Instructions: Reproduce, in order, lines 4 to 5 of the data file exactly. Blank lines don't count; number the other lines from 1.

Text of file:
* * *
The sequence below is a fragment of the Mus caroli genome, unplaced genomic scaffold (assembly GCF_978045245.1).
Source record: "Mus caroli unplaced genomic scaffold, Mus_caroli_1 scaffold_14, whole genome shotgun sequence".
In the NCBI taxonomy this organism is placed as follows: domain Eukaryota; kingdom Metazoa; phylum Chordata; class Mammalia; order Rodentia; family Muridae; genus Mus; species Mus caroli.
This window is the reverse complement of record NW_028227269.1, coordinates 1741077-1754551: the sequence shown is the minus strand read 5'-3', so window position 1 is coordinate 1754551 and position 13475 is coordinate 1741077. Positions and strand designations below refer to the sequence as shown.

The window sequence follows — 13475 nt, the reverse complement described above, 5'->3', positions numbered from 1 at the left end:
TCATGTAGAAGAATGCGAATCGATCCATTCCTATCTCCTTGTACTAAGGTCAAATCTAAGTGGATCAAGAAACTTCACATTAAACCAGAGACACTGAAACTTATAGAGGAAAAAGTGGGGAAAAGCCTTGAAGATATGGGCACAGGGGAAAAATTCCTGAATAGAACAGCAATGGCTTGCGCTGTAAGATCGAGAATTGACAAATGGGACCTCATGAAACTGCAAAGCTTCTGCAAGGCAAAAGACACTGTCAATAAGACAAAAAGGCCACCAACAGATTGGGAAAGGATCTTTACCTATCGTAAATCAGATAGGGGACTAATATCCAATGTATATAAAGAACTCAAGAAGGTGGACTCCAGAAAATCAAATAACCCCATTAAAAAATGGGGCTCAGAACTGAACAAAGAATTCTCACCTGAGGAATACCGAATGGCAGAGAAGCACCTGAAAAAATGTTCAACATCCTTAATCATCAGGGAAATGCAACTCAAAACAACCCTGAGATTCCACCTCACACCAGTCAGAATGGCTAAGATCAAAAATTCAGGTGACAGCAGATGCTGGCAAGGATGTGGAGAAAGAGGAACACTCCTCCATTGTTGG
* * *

This window is the reverse complement of record NW_028227269.1, coordinates 1741077-1754551: the sequence shown is the minus strand read 5'-3', so window position 1 is coordinate 1754551 and position 13475 is coordinate 1741077. Positions and strand designations below refer to the sequence as shown.

The window sequence follows — 13475 nt, the reverse complement described above, 5'->3', positions numbered from 1 at the left end: